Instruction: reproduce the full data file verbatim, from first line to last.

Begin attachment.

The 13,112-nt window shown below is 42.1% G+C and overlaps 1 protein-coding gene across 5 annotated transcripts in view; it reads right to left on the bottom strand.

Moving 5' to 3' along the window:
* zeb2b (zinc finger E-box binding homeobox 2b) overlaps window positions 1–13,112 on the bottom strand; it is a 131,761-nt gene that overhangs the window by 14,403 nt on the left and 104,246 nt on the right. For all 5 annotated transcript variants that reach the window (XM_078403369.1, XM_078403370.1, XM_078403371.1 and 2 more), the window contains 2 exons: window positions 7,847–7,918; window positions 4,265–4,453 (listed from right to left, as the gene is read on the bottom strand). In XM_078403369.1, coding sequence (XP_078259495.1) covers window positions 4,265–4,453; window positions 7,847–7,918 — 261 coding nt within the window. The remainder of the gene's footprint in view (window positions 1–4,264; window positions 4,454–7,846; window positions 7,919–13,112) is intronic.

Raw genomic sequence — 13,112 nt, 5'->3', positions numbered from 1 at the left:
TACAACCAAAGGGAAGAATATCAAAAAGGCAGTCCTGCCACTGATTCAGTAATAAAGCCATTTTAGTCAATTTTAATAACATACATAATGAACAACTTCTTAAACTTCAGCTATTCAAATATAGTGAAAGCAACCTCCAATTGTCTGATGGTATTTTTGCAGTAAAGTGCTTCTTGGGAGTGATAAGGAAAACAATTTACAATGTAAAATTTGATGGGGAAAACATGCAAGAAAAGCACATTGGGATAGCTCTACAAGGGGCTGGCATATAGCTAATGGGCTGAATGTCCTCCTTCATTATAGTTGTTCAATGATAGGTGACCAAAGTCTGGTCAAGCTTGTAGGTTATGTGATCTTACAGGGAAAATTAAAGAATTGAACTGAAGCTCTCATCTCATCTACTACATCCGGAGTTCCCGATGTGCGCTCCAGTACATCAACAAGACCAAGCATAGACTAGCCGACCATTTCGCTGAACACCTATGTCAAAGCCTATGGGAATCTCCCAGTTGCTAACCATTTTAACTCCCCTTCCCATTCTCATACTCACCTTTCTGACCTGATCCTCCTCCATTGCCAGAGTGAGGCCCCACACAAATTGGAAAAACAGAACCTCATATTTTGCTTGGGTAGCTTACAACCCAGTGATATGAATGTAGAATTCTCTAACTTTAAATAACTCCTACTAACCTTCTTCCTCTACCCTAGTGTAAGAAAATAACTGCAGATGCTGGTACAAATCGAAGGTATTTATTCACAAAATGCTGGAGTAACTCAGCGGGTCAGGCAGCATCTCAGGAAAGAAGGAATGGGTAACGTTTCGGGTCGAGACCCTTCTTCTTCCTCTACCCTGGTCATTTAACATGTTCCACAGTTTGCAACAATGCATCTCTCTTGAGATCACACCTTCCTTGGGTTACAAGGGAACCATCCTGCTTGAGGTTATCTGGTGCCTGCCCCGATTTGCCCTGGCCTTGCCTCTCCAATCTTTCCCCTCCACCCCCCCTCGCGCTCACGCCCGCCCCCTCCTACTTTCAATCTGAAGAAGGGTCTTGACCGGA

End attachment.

The 13,112-nt window shown below is 42.1% G+C and overlaps 1 protein-coding gene across 5 annotated transcripts in view; it reads right to left on the bottom strand.

Moving 5' to 3' along the window:
* zeb2b (zinc finger E-box binding homeobox 2b) overlaps window positions 1–13,112 on the bottom strand; it is a 131,761-nt gene that overhangs the window by 14,403 nt on the left and 104,246 nt on the right. For all 5 annotated transcript variants that reach the window (XM_078403369.1, XM_078403370.1, XM_078403371.1 and 2 more), the window contains 2 exons: window positions 7,847–7,918; window positions 4,265–4,453 (listed from right to left, as the gene is read on the bottom strand). In XM_078403369.1, coding sequence (XP_078259495.1) covers window positions 4,265–4,453; window positions 7,847–7,918 — 261 coding nt within the window. The remainder of the gene's footprint in view (window positions 1–4,264; window positions 4,454–7,846; window positions 7,919–13,112) is intronic.

Raw genomic sequence — 13,112 nt, 5'->3', positions numbered from 1 at the left:
TACAACCAAAGGGAAGAATATCAAAAAGGCAGTCCTGCCACTGATTCAGTAATAAAGCCATTTTAGTCAATTTTAATAACATACATAATGAACAACTTCTTAAACTTCAGCTATTCAAATATAGTGAAAGCAACCTCCAATTGTCTGATGGTATTTTTGCAGTAAAGTGCTTCTTGGGAGTGATAAGGAAAACAATTTACAATGTAAAATTTGATGGGGAAAACATGCAAGAAAAGCACATTGGGATAGCTCTACAAGGGGCTGGCATATAGCTAATGGGCTGAATGTCCTCCTTCATTATAGTTGTTCAATGATAGGTGACCAAAGTCTGGTCAAGCTTGTAGGTTATGTGATCTTACAGGGAAAATTAAAGAATTGAACTGAAGCTCTCATCTCATCTACTACATCCGGAGTTCCCGATGTGCGCTCCAGTACATCAACAAGACCAAGCATAGACTAGCCGACCATTTCGCTGAACACCTATGTCAAAGCCTATGGGAATCTCCCAGTTGCTAACCATTTTAACTCCCCTTCCCATTCTCATACTCACCTTTCTGACCTGATCCTCCTCCATTGCCAGAGTGAGGCCCCACACAAATTGGAAAAACAGAACCTCATATTTTGCTTGGGTAGCTTACAACCCAGTGATATGAATGTAGAATTCTCTAACTTTAAATAACTCCTACTAACCTTCTTCCTCTACCCTAGTGTAAGAAAATAACTGCAGATGCTGGTACAAATCGAAGGTATTTATTCACAAAATGCTGGAGTAACTCAGCGGGTCAGGCAGCATCTCAGGAAAGAAGGAATGGGTAACGTTTCGGGTCGAGACCCTTCTTCTTCCTCTACCCTGGTCATTTAACATGTTCCACAGTTTGCAACAATGCATCTCTCTTGAGATCACACCTTCCTTGGGTTACAAGGGAACCATCCTGCTTGAGGTTATCTGGTGCCTGCCCCGATTTGCCCTGGCCTTGCCTCTCCAATCTTTCCCCTCCACCCCCCCTCGCGCTCACGCCCGCCCCCTCCTACTTTCAATCTGAAGAAGGGTCTTGACCGGA